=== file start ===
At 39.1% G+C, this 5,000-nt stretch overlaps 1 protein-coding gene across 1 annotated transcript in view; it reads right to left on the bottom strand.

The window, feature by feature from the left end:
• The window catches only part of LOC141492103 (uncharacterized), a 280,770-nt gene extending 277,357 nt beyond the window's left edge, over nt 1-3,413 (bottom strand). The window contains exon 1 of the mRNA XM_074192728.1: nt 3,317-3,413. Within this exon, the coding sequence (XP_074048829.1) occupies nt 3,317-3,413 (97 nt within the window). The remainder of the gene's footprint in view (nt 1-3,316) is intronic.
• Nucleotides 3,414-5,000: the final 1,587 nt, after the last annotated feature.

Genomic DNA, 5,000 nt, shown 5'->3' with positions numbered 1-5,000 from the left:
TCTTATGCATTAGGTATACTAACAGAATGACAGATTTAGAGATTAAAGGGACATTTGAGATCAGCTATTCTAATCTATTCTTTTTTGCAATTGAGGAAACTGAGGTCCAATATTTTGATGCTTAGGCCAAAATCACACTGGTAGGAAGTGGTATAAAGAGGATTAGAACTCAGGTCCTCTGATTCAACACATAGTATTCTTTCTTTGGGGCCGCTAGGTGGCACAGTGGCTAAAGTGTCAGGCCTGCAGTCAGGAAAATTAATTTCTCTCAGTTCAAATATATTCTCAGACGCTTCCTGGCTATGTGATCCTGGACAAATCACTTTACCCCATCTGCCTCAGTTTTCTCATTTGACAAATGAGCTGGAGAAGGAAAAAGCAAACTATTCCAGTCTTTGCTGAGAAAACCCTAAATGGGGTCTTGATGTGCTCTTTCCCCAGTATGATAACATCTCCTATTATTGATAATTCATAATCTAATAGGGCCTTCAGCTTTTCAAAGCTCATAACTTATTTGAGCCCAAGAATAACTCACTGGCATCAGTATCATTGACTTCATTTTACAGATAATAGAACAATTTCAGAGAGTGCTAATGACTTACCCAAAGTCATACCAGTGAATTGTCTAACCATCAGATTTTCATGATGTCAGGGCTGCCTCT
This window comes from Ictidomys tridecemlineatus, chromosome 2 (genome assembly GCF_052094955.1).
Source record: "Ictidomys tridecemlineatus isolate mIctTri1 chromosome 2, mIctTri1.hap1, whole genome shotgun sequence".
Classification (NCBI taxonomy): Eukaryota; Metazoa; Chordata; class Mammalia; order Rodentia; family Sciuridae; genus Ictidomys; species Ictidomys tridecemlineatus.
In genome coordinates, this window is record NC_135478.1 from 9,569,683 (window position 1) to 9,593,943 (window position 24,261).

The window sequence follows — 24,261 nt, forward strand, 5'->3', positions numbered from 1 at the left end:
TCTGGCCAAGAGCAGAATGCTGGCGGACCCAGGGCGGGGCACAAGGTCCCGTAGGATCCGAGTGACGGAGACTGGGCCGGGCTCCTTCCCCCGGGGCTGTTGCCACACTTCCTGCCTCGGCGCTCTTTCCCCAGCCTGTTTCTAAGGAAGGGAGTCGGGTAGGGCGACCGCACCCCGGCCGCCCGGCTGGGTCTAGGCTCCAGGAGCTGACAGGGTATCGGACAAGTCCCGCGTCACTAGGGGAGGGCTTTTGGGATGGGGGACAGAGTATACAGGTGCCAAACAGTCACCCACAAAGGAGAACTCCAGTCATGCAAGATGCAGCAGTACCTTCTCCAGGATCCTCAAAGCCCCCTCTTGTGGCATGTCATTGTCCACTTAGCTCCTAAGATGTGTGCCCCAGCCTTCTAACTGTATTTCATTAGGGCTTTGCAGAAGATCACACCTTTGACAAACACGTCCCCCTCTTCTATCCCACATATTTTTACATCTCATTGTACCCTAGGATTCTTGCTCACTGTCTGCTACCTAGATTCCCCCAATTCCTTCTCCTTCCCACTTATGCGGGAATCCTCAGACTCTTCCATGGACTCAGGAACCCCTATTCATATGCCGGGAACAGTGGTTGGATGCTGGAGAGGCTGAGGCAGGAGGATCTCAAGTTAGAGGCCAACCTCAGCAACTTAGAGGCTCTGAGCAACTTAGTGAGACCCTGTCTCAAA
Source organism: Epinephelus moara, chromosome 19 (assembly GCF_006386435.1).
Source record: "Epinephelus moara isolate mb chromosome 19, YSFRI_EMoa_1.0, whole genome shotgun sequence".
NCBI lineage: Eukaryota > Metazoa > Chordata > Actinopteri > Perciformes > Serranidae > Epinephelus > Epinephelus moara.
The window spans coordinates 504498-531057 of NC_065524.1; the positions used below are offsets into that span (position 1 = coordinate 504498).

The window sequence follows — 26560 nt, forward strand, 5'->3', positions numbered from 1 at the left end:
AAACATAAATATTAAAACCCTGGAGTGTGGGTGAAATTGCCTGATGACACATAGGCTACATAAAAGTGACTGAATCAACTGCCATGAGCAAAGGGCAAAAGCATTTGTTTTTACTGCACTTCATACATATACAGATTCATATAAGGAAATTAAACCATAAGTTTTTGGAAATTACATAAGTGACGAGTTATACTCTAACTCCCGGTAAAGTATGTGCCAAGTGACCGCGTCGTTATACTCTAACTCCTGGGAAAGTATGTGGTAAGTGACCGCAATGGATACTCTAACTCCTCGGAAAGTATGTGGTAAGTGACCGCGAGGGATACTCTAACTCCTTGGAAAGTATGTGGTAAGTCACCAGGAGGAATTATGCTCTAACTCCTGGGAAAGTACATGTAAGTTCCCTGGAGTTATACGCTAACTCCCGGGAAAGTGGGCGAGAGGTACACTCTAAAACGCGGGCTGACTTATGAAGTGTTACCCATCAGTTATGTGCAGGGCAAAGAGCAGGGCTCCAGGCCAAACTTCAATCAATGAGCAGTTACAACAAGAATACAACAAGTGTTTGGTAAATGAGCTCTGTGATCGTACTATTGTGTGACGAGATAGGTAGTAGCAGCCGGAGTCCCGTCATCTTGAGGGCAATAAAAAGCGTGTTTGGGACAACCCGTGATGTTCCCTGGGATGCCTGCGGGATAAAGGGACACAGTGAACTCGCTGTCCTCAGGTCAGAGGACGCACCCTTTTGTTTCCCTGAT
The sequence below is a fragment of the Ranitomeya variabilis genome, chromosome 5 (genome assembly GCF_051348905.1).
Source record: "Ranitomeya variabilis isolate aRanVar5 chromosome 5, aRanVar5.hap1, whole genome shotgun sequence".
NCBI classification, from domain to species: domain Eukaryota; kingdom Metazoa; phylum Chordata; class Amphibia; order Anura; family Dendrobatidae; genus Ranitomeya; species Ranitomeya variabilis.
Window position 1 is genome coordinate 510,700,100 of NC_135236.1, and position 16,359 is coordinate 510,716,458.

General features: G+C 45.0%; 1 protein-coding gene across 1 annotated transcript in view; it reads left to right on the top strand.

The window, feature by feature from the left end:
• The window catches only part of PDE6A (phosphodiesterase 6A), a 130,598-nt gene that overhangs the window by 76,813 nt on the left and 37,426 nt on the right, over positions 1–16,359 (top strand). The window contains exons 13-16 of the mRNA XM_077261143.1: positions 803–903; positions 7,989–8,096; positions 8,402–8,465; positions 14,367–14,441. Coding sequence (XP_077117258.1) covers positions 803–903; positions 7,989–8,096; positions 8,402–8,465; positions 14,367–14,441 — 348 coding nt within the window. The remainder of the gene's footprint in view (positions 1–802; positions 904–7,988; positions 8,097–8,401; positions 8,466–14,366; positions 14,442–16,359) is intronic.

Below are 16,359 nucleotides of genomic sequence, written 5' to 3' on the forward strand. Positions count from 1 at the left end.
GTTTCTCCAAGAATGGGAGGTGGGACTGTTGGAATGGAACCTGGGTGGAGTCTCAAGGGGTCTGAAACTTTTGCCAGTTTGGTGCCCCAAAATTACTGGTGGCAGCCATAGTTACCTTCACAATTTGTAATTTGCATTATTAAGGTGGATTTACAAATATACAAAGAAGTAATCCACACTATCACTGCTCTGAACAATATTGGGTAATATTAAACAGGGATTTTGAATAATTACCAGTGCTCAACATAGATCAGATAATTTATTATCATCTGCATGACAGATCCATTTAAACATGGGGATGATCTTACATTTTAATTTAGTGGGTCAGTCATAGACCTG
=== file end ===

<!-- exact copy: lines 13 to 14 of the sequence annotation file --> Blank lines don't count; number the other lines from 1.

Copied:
Source organism: Epinephelus moara, chromosome 19 (assembly GCF_006386435.1).
Source record: "Epinephelus moara isolate mb chromosome 19, YSFRI_EMoa_1.0, whole genome shotgun sequence".